How to Market a Product’s Unexpected Benefit
Companies often discover that their product delivers unintended benefits. For example, popular beauty brand StriVectin found during product testing that their stretch-mark cream could also reduce wrinkles. Some of the prospective consumers who were handed the topical cream samples ended up using it as a facial moisturizer, claiming that it made them look ten years younger. A recent study found that Viagra unexpectedly reduced the risk of heart attack for patients with Type-2 diabetes. Botox, which was approved for cosmetic use in 2002, was unexpectedly found to alleviate migraines. Some companies find out about unintended benefits from customers’ reviews on sites like Amazon; for example users discussing Omega-3 pills purchased for cardiovascular health were found to be effective in softening skin, and a weight loss supplement was found to improve sleep. How should marketers tout these features?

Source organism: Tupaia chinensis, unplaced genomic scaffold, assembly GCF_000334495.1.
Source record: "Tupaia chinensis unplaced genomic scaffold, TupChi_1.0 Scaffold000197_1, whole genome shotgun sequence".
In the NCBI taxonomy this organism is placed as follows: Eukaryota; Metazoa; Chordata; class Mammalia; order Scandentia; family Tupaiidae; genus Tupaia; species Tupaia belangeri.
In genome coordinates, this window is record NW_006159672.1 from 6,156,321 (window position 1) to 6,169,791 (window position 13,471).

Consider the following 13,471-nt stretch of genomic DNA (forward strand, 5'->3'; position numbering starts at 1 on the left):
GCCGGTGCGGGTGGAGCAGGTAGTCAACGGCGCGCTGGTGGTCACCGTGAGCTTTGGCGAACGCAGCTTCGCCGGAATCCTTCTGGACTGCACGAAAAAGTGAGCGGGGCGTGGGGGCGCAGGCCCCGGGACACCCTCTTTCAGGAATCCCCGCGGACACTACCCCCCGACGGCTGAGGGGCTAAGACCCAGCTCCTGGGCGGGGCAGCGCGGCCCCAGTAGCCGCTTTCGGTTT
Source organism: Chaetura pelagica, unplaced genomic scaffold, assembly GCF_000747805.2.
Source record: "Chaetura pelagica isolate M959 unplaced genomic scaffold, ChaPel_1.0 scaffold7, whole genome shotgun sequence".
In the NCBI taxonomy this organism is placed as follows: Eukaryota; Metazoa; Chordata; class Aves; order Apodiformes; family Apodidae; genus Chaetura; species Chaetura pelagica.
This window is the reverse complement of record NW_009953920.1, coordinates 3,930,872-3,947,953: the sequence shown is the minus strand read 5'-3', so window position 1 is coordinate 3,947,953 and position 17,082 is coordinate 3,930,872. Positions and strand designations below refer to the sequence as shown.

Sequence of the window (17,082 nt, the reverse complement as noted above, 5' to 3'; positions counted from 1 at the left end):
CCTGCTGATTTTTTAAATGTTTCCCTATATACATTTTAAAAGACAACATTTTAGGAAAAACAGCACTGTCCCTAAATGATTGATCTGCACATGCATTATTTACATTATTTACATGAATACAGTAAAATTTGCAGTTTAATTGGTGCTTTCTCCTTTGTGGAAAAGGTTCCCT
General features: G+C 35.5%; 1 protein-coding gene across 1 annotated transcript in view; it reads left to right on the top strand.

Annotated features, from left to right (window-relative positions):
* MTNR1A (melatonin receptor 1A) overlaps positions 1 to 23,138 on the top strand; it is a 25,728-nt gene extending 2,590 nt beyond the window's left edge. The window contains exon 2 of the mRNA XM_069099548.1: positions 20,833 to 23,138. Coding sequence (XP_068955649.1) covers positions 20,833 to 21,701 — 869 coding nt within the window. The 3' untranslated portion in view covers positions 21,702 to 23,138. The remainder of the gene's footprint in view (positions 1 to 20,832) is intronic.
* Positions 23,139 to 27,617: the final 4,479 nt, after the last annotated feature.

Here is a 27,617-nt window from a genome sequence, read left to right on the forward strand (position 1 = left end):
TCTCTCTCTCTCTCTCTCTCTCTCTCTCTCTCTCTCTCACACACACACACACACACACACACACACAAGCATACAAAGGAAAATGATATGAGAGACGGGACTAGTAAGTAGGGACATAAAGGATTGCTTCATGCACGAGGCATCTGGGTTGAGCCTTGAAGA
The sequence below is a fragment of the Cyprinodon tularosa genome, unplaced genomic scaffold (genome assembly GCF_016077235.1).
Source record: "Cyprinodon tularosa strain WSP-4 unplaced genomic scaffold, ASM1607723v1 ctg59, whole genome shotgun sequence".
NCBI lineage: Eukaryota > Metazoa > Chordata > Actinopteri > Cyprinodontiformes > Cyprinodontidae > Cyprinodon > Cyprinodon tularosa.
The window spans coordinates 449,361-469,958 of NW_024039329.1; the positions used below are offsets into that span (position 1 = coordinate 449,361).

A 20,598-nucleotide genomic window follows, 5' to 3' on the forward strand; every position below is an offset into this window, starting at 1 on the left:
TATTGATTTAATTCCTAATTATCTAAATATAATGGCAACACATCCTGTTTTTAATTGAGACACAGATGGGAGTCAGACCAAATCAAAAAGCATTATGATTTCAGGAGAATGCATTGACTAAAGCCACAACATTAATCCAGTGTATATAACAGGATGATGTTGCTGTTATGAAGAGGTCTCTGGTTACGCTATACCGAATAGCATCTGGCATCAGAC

Research has largely shown that consumers value a benefit more when they believe that a company intended it, compared with when they believe it was unexpectedly discovered. This is because consumers associate intentionality with higher effort, which they value more. This would indicate that marketers should describe unexpected features without calling them out as such.
Based on research in neuroscience, however, we hypothesized that unexpected benefits can also intrigue consumers, making them think that other surprises might be in store for them.